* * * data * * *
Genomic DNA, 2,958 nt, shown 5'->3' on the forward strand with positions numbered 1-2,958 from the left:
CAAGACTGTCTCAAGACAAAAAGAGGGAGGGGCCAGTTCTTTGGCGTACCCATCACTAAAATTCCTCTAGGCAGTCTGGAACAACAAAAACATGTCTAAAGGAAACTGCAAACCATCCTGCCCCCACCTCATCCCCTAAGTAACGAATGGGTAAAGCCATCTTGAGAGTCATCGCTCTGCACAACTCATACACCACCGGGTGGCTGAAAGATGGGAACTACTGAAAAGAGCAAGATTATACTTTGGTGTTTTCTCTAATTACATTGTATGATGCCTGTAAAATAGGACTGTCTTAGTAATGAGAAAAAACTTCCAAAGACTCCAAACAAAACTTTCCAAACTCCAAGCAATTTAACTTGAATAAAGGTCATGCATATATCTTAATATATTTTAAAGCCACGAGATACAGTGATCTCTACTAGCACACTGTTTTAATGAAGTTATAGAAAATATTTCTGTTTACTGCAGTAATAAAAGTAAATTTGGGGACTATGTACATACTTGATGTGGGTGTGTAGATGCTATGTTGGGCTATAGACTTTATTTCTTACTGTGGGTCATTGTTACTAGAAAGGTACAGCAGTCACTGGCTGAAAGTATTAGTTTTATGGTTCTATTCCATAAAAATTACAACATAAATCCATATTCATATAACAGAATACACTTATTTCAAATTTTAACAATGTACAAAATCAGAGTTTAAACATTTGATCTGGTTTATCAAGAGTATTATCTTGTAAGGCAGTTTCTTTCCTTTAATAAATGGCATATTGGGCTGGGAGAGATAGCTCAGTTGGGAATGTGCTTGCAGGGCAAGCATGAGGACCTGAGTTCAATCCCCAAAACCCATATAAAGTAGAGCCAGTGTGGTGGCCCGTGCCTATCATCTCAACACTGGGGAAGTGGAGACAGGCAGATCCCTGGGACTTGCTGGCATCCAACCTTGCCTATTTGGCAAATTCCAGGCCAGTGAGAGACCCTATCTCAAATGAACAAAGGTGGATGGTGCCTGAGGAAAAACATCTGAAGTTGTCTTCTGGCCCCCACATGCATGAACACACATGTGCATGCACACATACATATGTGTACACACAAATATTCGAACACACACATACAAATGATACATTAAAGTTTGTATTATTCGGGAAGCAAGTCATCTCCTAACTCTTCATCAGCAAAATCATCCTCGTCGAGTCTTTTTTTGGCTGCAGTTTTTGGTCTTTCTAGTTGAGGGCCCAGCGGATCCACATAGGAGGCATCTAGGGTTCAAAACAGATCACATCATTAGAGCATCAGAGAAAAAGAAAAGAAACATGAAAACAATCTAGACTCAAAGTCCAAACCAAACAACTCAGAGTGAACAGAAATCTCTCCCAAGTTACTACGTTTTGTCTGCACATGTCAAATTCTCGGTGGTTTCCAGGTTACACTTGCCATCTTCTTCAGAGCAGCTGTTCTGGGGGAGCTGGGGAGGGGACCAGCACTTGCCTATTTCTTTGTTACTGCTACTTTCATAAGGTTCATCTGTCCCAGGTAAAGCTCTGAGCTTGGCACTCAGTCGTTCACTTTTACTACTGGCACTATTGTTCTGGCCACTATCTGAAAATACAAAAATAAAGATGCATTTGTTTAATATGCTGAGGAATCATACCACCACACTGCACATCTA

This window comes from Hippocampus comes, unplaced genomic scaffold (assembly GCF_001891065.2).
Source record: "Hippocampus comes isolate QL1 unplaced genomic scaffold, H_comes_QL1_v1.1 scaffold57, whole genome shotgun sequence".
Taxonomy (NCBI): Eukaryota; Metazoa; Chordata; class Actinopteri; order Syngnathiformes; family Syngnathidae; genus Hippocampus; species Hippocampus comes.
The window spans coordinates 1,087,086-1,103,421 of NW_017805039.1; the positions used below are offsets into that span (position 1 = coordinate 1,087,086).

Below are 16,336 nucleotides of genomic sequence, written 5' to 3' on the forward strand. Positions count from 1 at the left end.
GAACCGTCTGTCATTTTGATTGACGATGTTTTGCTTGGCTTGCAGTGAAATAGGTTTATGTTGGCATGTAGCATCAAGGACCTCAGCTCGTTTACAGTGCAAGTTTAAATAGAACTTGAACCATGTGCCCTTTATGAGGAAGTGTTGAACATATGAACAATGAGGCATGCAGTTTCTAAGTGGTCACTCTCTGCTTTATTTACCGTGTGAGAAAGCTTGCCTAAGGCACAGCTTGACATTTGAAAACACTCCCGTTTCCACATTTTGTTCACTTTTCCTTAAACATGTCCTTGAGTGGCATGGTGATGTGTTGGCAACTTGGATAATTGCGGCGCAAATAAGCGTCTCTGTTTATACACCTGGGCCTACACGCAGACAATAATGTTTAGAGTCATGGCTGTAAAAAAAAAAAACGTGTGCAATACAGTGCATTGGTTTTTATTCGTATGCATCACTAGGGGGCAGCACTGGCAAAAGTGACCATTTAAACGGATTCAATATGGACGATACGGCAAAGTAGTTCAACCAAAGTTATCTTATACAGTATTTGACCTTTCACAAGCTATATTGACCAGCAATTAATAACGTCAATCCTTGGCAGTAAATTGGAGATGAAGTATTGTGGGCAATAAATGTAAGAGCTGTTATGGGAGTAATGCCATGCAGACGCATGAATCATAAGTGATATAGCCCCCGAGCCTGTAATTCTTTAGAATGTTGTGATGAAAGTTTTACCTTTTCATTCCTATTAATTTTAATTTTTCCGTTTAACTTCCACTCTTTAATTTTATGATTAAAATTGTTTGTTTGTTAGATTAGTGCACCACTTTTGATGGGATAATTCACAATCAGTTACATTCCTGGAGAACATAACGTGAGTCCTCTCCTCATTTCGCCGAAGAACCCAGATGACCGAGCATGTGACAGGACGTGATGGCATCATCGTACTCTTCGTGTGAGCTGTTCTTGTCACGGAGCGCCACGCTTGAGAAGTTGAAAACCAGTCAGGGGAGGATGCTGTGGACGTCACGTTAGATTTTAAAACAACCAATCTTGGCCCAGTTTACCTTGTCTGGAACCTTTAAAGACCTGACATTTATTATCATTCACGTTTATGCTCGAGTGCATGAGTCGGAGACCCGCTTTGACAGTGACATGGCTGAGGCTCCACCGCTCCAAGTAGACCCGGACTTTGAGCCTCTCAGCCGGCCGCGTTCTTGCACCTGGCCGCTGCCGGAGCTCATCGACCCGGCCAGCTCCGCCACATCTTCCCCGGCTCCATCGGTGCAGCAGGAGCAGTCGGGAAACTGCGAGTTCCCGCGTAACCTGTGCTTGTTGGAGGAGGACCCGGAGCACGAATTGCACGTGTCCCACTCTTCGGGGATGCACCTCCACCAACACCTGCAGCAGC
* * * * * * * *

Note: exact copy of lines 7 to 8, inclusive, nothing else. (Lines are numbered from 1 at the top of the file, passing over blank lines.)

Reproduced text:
Below are 16,336 nucleotides of genomic sequence, written 5' to 3' on the forward strand. Positions count from 1 at the left end.
GAACCGTCTGTCATTTTGATTGACGATGTTTTGCTTGGCTTGCAGTGAAATAGGTTTATGTTGGCATGTAGCATCAAGGACCTCAGCTCGTTTACAGTGCAAGTTTAAATAGAACTTGAACCATGTGCCCTTTATGAGGAAGTGTTGAACATATGAACAATGAGGCATGCAGTTTCTAAGTGGTCACTCTCTGCTTTATTTACCGTGTGAGAAAGCTTGCCTAAGGCACAGCTTGACATTTGAAAACACTCCCGTTTCCACATTTTGTTCACTTTTCCTTAAACATGTCCTTGAGTGGCATGGTGATGTGTTGGCAACTTGGATAATTGCGGCGCAAATAAGCGTCTCTGTTTATACACCTGGGCCTACACGCAGACAATAATGTTTAGAGTCATGGCTGTAAAAAAAAAAAACGTGTGCAATACAGTGCATTGGTTTTTATTCGTATGCATCACTAGGGGGCAGCACTGGCAAAAGTGACCATTTAAACGGATTCAATATGGACGATACGGCAAAGTAGTTCAACCAAAGTTATCTTATACAGTATTTGACCTTTCACAAGCTATATTGACCAGCAATTAATAACGTCAATCCTTGGCAGTAAATTGGAGATGAAGTATTGTGGGCAATAAATGTAAGAGCTGTTATGGGAGTAATGCCATGCAGACGCATGAATCATAAGTGATATAGCCCCCGAGCCTGTAATTCTTTAGAATGTTGTGATGAAAGTTTTACCTTTTCATTCCTATTAATTTTAATTTTTCCGTTTAACTTCCACTCTTTAATTTTATGATTAAAATTGTTTGTTTGTTAGATTAGTGCACCACTTTTGATGGGATAATTCACAATCAGTTACATTCCTGGAGAACATAACGTGAGTCCTCTCCTCATTTCGCCGAAGAACCCAGATGACCGAGCATGTGACAGGACGTGATGGCATCATCGTACTCTTCGTGTGAGCTGTTCTTGTCACGGAGCGCCACGCTTGAGAAGTTGAAAACCAGTCAGGGGAGGATGCTGTGGACGTCACGTTAGATTTTAAAACAACCAATCTTGGCCCAGTTTACCTTGTCTGGAACCTTTAAAGACCTGACATTTATTATCATTCACGTTTATGCTCGAGTGCATGAGTCGGAGACCCGCTTTGACAGTGACATGGCTGAGGCTCCACCGCTCCAAGTAGACCCGGACTTTGAGCCTCTCAGCCGGCCGCGTTCTTGCACCTGGCCGCTGCCGGAGCTCATCGACCCGGCCAGCTCCGCCACATCTTCCCCGGCTCCATCGGTGCAGCAGGAGCAGTCGGGAAACTGCGAGTTCCCGCGTAACCTGTGCTTGTTGGAGGAGGACCCGGAGCACGAATTGCACGTGTCCCACTCTTCGGGGATGCACCTCCACCAACACCTGCAGCAGC